[v7,09/17] target/ppc: Correct RMLS table
diff mbox series

Message ID 20200303034351.333043-10-david@gibson.dropbear.id.au
State New
Headers show
Series
  • target/ppc: Correct some errors with real mode handling
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Commit Message

David Gibson March 3, 2020, 3:43 a.m. UTC
The table of RMA limits based on the LPCR[RMLS] field is slightly wrong.
We're missing the RMLS == 0 => 256 GiB RMA option, which is available on
POWER8, so add that.

The comment that goes with the table is much more wrong.  We *don't* filter
invalid RMLS values when writing the LPCR, and there's not really a
sensible way to do so.  Furthermore, while in theory the set of RMLS values
is implementation dependent, it seems in practice the same set has been
available since around POWER4+ up until POWER8, the last model which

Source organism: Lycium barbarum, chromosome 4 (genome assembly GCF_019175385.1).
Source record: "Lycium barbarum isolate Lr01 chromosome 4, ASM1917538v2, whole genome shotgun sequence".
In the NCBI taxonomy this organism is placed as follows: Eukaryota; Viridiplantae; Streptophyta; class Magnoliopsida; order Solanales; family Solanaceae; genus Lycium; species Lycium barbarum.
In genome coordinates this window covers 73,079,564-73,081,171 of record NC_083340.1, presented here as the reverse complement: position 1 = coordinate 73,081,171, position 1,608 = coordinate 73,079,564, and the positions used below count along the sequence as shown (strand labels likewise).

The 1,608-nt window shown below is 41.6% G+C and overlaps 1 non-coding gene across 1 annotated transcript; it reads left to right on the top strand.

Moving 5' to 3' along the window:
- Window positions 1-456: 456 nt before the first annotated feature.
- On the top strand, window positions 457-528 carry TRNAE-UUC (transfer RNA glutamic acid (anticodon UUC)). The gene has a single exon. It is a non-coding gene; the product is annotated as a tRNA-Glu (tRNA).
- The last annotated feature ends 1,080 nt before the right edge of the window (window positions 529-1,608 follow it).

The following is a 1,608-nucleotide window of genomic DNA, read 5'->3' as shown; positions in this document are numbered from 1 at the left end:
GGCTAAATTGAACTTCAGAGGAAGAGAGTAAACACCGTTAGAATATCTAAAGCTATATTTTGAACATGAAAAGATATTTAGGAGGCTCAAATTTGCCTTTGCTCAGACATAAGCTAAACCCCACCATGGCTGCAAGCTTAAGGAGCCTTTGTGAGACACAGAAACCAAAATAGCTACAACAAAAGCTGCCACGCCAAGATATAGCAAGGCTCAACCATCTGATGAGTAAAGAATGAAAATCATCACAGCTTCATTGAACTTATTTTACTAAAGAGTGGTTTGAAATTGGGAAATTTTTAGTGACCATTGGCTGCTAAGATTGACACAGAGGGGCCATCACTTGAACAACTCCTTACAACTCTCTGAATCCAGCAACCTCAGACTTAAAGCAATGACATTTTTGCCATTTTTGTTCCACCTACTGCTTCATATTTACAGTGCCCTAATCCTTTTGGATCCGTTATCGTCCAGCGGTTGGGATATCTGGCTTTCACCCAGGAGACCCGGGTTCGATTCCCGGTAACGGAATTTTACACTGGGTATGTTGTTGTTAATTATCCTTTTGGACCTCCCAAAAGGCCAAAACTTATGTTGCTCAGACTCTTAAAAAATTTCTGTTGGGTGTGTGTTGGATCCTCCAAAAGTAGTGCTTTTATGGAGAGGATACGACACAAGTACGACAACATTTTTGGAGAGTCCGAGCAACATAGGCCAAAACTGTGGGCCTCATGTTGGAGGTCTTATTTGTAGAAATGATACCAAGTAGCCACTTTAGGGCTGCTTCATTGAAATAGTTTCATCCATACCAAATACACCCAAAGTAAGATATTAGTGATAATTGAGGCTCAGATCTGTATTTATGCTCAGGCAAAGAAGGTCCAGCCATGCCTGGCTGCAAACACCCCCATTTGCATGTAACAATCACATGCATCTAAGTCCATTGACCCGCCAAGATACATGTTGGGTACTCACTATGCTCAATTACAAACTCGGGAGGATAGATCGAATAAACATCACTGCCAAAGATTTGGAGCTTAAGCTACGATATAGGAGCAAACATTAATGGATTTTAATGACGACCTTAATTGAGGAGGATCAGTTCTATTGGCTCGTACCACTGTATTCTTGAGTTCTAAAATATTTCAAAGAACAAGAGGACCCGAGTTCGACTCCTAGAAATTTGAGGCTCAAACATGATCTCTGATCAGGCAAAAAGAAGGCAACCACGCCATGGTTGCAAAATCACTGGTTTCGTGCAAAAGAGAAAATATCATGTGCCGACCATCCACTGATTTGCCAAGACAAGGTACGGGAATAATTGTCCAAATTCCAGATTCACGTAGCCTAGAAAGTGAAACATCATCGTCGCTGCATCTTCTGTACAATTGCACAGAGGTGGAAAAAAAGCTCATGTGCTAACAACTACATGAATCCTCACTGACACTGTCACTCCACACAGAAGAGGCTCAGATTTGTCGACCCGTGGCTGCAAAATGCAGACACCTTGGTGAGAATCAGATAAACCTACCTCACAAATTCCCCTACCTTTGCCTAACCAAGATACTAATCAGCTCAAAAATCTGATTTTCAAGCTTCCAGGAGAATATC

supports RMLS at all.  So, correct that as well.

Signed-off-by: David Gibson <david@gibson.dropbear.id.au>
Reviewed-by: C├ędric Le Goater <clg@kaod.org>
Reviewed-by: Greg Kurz <groug@kaod.org>
---
 target/ppc/mmu-hash64.c | 7 ++++---
 1 file changed, 4 insertions(+), 3 deletions(-)

Patch
diff mbox series

diff --git a/target/ppc/mmu-hash64.c b/target/ppc/mmu-hash64.c
index 934989e6d9..fcccaabb88 100644
--- a/target/ppc/mmu-hash64.c
+++ b/target/ppc/mmu-hash64.c
@@ -762,15 +762,16 @@  static target_ulong rmls_limit(PowerPCCPU *cpu)
 {
     CPUPPCState *env = &cpu->env;
     /*
-     * This is the full 4 bits encoding of POWER8. Previous
-     * CPUs only support a subset of these but the filtering
-     * is done when writing LPCR.
+     * In theory the meanings of RMLS values are implementation
+     * dependent.  In practice, this seems to have been the set from
+     * POWER4+..POWER8, and RMLS is no longer supported in POWER9.
      *
      * Unsupported values mean the OS has shot itself in the
      * foot. Return a 0-sized RMA in this case, which we expect
      * to trigger an immediate DSI or ISI
      */
     static const target_ulong rma_sizes[16] = {
+        [0] = 256 * GiB,
         [1] = 16 * GiB,
         [2] = 1 * GiB,
         [3] = 64 * MiB,